Now, we will learn about the educational description of Tashi Platseg.
The following year Namkha Palzang passed the abbacy of Taglung to the eighteen-year-old. Tashi Paltseg despite still not having received full monastic ordination. Two years later he went to Lhasa where he met with Tsalpa Situ Kunga Dorje and the Pagmodrupa governor.
Dragpa who arranged a grand reception for him. There, at Raka Drag he took final ordination with Lochen Jangchub Tsemo who taught him Kalachakra and Chakrasamvara according to the Krishnamacharya tradition among other teachings. Also participating in his ordination was Lotsawa Dragpa Gyaltsen who taught him a number of tantric cycles mostly relating to the Kalachakra and Guhyasamaja.
Further illustrating Tashi Paltseg’s ecumenical collection of lineages and teachings. In 1379 Namkha Palzang passed away. And Tashi Paltseg oversaw the funeral rites.
Soon he became enmeshed in the wars between the former Sakya monarchies which had fallen to Tai Situ Janchub Gyaltsen of the nascent Pagmodru Dynasty. In 1380 it would seem that a Drigung leader Jongji Sonam Rinchen attacked Khartsewa a fort in Penyu. And Tashi Paltseg tried to mediate a cease to hostilities.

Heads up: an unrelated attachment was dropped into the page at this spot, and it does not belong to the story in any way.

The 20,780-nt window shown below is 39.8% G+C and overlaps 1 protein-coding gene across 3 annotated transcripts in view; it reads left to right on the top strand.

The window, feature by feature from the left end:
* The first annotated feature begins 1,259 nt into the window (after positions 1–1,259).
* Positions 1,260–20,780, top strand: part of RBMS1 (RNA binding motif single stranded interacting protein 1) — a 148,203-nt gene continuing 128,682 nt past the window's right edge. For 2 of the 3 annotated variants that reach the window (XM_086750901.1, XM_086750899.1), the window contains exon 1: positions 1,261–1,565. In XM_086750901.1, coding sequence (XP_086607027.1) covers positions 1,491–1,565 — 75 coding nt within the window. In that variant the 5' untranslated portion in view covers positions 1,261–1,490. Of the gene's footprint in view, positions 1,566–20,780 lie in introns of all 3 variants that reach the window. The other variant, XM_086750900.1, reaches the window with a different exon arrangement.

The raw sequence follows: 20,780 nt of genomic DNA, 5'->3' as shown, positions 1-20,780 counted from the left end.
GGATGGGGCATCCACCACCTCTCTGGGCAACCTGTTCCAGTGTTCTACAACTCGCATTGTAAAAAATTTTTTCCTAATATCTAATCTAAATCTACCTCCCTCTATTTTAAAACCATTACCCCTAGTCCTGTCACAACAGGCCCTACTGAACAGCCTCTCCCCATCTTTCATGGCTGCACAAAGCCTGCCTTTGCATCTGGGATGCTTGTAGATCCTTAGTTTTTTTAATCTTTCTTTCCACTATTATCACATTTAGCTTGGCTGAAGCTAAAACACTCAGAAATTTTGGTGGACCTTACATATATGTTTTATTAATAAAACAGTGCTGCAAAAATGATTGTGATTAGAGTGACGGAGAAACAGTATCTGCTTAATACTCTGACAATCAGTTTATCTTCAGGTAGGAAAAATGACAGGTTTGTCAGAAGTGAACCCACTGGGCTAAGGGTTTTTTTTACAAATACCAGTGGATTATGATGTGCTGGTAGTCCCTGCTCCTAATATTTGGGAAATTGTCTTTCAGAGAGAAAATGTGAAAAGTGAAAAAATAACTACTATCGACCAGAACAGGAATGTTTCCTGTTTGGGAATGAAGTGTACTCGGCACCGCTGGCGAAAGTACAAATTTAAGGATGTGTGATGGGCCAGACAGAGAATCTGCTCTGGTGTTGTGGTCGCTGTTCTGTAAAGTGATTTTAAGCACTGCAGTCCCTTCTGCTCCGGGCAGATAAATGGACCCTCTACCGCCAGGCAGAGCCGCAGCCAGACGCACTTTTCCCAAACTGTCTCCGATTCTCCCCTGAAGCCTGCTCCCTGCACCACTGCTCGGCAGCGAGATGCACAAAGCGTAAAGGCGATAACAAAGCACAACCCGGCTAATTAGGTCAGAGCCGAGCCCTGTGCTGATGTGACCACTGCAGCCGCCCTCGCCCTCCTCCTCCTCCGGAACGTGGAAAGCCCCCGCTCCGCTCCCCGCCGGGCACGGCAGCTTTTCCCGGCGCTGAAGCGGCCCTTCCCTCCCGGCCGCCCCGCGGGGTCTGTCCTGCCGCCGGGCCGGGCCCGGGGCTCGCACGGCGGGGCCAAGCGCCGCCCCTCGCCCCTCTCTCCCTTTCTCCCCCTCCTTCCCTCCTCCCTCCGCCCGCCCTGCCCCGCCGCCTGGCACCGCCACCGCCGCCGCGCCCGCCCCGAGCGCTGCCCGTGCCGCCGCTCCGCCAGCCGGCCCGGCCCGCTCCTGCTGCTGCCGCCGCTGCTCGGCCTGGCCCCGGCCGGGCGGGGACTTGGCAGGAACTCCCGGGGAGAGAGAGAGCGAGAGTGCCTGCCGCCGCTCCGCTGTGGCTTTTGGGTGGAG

He later repeated his attempts to mediate between Jongji and his victim. In this case unsuccessfully on behalf of the people of Rongpo who had been levied with severe fines. Tashi Paltseg sat a four-year retreat at some point during his long life but otherwise was extremely active both at Taglung and across Tibet.
He made a number of expansive offerings to monasteries in U and Tsang, such as statues, tea, garments, and butter lamps. He became quite famous and yet seems to have continued to receive teachings from other masters well into his career. He received teachings on Nairatmya and Nigu Chodrug from the Sakya master Tegchen Choje Kunga Tashichen whom he met at the Kadampa monastery of Rating.
In addition to extensive pilgrimages, it would seem that Tashi Paltseg was an active missionary. The natives of Menshang a region in Ngari sent gifts and expressed their faith in the Kagyu tradition. Kagyu tradition which had made inroads there some fifty years earlier. The Menzang had earlier been dissuaded from a practice of sacrificing human beings as part of funeral services.
But had returned to the custom which they referred to as a fire wheel. Tashi Paltseg was able to secure from them an oath to cease the custom. Tashi Paltseg oversaw the funeral of Chenega Sonam Zangpo. The abbot of Densatil from 1403 to his death in 1416, and installed his successor, Chenega Sonam Gyaltsen.
In the last year of his life, Tashi Paltseg received the title of Guoshi national preceptor from the Yongle Emperor as well as a number of gifts. Suffering from paralysis he appointed Taglung Shamar Jangchub Gyatso to the abbacy of Taglung. He passed away in 1424 at the age of sixty-six.
Earlier, we learn about the life of Tashi Platseg, the biography of Tashi Platseg, and depicting Tashi Platseg thangka. And finally, we learn about the educational description of Tashi Platseg.